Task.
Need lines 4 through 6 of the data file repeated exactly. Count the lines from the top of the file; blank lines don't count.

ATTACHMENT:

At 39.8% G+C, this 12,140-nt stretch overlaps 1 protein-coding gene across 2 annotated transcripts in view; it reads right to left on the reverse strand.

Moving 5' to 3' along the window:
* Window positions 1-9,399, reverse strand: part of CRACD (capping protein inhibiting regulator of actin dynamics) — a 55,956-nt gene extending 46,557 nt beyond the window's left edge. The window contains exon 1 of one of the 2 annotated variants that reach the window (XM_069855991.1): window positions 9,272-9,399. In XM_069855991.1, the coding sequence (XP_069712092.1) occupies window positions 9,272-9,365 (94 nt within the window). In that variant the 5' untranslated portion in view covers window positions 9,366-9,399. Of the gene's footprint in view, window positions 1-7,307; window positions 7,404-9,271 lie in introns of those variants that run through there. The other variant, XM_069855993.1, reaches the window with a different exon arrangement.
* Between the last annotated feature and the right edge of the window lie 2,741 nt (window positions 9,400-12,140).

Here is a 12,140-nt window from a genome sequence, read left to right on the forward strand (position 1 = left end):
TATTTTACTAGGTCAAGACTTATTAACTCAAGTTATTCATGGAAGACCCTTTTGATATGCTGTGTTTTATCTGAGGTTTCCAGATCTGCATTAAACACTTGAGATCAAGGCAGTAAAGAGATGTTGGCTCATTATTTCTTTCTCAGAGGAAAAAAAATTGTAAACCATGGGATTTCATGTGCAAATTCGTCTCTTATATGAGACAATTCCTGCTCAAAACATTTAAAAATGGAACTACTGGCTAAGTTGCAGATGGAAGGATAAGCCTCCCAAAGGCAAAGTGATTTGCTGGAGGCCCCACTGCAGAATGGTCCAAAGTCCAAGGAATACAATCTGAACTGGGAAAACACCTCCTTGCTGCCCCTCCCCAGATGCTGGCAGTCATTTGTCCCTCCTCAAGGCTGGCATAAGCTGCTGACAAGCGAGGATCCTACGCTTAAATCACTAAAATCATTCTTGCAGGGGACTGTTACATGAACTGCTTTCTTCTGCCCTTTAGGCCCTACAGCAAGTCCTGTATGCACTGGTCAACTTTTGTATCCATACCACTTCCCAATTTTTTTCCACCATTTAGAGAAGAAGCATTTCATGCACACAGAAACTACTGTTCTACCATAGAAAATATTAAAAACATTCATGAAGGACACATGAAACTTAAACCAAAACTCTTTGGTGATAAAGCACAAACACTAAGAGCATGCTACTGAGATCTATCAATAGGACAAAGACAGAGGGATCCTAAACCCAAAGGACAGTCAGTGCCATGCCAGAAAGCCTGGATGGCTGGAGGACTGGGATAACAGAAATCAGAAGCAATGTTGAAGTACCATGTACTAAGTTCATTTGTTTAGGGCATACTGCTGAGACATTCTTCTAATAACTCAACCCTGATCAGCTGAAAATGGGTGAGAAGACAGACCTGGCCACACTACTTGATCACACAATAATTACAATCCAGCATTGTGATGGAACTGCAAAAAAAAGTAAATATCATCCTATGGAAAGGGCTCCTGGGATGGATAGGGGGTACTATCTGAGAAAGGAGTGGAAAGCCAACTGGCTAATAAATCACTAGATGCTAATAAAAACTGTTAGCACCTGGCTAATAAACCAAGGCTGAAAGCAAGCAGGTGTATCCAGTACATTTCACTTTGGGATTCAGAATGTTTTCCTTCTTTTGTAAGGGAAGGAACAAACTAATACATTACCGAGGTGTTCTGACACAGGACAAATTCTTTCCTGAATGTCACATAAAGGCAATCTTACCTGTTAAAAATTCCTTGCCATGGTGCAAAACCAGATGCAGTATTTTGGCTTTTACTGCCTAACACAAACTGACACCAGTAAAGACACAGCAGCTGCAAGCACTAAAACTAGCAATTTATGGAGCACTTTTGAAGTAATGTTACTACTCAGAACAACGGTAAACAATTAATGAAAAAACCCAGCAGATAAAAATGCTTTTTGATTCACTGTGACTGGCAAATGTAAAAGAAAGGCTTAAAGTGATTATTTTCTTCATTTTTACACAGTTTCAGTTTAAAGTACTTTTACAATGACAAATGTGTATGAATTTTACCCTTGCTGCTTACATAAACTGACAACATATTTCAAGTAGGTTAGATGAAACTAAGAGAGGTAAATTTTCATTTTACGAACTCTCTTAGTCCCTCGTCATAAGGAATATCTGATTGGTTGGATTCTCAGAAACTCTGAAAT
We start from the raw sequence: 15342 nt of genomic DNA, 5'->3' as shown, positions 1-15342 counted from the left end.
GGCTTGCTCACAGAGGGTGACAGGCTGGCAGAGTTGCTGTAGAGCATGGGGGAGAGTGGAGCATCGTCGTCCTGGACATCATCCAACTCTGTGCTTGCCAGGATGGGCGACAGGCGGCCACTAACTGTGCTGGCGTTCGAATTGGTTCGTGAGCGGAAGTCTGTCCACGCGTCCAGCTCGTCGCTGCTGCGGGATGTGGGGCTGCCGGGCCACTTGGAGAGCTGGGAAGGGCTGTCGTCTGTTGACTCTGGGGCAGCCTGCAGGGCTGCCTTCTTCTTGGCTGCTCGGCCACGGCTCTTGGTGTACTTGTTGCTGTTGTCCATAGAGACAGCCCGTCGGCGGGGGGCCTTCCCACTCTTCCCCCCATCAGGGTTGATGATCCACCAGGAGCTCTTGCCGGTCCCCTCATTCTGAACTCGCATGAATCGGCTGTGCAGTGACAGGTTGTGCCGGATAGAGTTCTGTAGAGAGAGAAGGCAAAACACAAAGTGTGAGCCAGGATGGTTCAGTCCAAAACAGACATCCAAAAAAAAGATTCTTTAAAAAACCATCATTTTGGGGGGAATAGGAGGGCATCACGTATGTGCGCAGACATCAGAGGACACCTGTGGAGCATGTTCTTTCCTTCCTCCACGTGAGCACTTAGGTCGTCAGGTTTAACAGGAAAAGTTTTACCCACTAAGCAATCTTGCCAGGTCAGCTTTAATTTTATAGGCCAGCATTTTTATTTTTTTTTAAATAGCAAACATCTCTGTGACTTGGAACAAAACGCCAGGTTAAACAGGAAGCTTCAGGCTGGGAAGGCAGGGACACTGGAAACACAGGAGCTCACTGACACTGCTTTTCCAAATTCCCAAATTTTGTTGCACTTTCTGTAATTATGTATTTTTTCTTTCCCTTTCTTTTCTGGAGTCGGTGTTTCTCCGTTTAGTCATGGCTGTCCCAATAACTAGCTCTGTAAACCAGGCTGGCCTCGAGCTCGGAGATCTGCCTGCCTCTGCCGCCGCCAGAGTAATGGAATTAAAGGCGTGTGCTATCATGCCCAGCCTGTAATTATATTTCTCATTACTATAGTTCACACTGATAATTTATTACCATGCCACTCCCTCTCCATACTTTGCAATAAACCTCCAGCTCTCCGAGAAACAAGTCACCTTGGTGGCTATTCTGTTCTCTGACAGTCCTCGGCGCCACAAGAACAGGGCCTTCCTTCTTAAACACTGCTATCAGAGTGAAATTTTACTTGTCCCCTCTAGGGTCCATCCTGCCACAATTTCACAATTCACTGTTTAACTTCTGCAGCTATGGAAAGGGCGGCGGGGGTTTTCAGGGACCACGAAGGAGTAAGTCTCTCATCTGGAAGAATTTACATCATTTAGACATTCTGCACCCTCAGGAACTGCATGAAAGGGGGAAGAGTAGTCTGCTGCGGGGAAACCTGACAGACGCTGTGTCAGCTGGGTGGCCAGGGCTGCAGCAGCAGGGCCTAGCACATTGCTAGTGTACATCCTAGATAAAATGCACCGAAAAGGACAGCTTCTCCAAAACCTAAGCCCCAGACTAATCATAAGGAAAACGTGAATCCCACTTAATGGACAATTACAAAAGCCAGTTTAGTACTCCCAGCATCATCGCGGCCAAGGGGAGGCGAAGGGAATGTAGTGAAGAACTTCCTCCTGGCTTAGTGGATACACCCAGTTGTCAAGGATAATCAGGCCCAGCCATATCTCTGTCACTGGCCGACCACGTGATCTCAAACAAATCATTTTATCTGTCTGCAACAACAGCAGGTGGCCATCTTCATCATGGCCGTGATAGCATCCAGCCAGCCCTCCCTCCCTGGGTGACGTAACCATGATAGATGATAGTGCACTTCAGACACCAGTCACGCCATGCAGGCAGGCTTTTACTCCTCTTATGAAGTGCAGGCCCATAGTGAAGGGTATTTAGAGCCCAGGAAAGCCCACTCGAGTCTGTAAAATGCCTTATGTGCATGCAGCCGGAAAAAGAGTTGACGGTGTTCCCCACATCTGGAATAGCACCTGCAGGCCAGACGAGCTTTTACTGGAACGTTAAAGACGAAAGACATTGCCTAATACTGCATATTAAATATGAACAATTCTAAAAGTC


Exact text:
* Between the last annotated feature and the right edge of the window lie 2,741 nt (window positions 9,400-12,140).

Here is a 12,140-nt window from a genome sequence, read left to right on the forward strand (position 1 = left end):
TATTTTACTAGGTCAAGACTTATTAACTCAAGTTATTCATGGAAGACCCTTTTGATATGCTGTGTTTTATCTGAGGTTTCCAGATCTGCATTAAACACTTGAGATCAAGGCAGTAAAGAGATGTTGGCTCATTATTTCTTTCTCAGAGGAAAAAAAATTGTAAACCATGGGATTTCATGTGCAAATTCGTCTCTTATATGAGACAATTCCTGCTCAAAACATTTAAAAATGGAACTACTGGCTAAGTTGCAGATGGAAGGATAAGCCTCCCAAAGGCAAAGTGATTTGCTGGAGGCCCCACTGCAGAATGGTCCAAAGTCCAAGGAATACAATCTGAACTGGGAAAACACCTCCTTGCTGCCCCTCCCCAGATGCTGGCAGTCATTTGTCCCTCCTCAAGGCTGGCATAAGCTGCTGACAAGCGAGGATCCTACGCTTAAATCACTAAAATCATTCTTGCAGGGGACTGTTACATGAACTGCTTTCTTCTGCCCTTTAGGCCCTACAGCAAGTCCTGTATGCACTGGTCAACTTTTGTATCCATACCACTTCCCAATTTTTTTCCACCATTTAGAGAAGAAGCATTTCATGCACACAGAAACTACTGTTCTACCATAGAAAATATTAAAAACATTCATGAAGGACACATGAAACTTAAACCAAAACTCTTTGGTGATAAAGCACAAACACTAAGAGCATGCTACTGAGATCTATCAATAGGACAAAGACAGAGGGATCCTAAACCCAAAGGACAGTCAGTGCCATGCCAGAAAGCCTGGATGGCTGGAGGACTGGGATAACAGAAATCAGAAGCAATGTTGAAGTACCATGTACTAAGTTCATTTGTTTAGGGCATACTGCTGAGACATTCTTCTAATAACTCAACCCTGATCAGCTGAAAATGGGTGAGAAGACAGACCTGGCCACACTACTTGATCACACAATAATTACAATCCAGCATTGTGATGGAACTGCAAAAAAAAGTAAATATCATCCTATGGAAAGGGCTCCTGGGATGGATAGGGGGTACTATCTGAGAAAGGAGTGGAAAGCCAACTGGCTAATAAATCACTAGATGCTAATAAAAACTGTTAGCACCTGGCTAATAAACCAAGGCTGAAAGCAAGCAGGTGTATCCAGTACATTTCACTTTGGGATTCAGAATGTTTTCCTTCTTTTGTAAGGGAAGGAACAAACTAATACATTACCGAGGTGTTCTGACACAGGACAAATTCTTTCCTGAATGTCACATAAAGGCAATCTTACCTGTTAAAAATTCCTTGCCATGGTGCAAAACCAGATGCAGTATTTTGGCTTTTACTGCCTAACACAAACTGACACCAGTAAAGACACAGCAGCTGCAAGCACTAAAACTAGCAATTTATGGAGCACTTTTGAAGTAATGTTACTACTCAGAACAACGGTAAACAATTAATGAAAAAACCCAGCAGATAAAAATGCTTTTTGATTCACTGTGACTGGCAAATGTAAAAGAAAGGCTTAAAGTGATTATTTTCTTCATTTTTACACAGTTTCAGTTTAAAGTACTTTTACAATGACAAATGTGTATGAATTTTACCCTTGCTGCTTACATAAACTGACAACATATTTCAAGTAGGTTAGATGAAACTAAGAGAGGTAAATTTTCATTTTACGAACTCTCTTAGTCCCTCGTCATAAGGAATATCTGATTGGTTGGATTCTCAGAAACTCTGAAAT